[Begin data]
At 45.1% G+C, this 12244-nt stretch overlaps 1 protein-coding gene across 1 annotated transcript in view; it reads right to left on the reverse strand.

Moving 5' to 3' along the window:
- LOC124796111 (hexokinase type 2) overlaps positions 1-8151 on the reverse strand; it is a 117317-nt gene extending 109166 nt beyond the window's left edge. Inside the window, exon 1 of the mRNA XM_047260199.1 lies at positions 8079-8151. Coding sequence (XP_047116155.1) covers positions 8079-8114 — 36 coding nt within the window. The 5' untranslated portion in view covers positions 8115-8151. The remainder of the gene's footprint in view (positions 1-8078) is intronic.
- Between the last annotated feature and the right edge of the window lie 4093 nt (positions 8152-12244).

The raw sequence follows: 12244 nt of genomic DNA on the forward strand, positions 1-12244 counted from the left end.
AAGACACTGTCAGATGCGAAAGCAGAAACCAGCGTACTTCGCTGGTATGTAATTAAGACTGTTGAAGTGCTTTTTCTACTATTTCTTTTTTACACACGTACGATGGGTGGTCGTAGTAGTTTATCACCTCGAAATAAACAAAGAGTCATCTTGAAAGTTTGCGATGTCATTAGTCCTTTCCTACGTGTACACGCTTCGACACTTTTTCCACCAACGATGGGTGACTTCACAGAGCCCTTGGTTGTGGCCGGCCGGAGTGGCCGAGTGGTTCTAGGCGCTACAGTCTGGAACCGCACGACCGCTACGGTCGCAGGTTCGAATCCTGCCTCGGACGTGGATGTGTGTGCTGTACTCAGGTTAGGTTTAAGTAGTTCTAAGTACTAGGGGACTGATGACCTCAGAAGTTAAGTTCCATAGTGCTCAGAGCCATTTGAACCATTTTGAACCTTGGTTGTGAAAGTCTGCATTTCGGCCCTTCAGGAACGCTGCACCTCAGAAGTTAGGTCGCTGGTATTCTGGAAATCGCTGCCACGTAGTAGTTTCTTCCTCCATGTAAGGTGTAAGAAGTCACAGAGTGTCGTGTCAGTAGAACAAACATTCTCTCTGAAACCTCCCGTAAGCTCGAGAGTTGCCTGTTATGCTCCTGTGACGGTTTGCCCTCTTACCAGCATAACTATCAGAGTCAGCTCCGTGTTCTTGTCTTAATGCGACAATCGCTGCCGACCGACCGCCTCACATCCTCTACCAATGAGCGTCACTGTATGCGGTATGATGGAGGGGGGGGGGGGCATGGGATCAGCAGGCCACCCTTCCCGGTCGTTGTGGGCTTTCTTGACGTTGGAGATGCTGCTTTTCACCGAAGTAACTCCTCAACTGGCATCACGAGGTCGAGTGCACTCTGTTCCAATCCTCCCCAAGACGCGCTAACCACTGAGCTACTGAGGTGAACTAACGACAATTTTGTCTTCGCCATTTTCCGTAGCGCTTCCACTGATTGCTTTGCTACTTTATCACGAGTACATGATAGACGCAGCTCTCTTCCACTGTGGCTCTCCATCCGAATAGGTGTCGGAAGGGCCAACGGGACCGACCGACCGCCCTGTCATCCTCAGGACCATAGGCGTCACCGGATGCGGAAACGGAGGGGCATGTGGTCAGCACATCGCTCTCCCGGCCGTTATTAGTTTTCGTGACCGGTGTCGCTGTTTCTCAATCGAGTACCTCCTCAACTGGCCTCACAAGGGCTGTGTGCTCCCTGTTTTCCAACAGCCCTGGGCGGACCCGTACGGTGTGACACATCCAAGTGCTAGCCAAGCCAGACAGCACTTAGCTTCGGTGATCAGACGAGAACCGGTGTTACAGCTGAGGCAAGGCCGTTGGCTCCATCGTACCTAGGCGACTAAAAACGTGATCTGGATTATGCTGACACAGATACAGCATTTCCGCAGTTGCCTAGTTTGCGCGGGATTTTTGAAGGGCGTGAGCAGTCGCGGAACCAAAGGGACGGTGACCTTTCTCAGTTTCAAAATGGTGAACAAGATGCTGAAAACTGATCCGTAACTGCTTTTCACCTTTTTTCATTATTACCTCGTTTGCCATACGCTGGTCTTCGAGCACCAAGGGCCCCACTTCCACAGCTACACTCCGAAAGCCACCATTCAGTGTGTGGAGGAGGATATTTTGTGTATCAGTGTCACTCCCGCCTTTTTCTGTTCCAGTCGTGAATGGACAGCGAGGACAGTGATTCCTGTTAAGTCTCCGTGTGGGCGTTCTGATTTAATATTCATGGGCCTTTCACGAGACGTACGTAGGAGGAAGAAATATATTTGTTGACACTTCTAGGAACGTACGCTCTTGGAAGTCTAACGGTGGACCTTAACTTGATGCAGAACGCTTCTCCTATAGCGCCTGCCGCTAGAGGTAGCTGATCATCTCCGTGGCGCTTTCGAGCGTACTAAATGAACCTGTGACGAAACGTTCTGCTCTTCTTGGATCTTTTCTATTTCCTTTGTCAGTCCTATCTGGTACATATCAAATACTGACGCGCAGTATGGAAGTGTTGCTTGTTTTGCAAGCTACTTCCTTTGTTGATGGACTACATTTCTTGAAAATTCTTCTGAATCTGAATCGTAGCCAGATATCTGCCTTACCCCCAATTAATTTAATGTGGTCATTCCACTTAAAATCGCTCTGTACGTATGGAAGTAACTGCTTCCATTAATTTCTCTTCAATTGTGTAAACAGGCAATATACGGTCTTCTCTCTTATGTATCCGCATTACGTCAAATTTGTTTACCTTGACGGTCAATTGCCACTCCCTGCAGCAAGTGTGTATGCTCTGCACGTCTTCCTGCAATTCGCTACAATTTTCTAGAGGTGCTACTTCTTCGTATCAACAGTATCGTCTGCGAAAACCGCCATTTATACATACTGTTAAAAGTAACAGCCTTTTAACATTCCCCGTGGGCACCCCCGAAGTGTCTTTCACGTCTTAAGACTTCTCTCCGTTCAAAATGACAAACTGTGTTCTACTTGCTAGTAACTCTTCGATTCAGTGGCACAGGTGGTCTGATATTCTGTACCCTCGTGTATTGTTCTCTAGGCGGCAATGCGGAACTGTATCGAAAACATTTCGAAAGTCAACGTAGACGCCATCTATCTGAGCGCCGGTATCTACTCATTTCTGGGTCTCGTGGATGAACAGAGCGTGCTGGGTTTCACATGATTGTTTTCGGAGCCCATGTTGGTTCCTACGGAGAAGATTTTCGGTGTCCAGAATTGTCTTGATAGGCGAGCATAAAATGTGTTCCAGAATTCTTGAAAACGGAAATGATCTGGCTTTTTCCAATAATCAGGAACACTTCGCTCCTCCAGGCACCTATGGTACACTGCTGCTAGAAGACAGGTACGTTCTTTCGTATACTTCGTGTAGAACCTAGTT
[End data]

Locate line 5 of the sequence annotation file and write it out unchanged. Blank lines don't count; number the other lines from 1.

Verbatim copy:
The raw sequence follows: 12244 nt of genomic DNA on the forward strand, positions 1-12244 counted from the left end.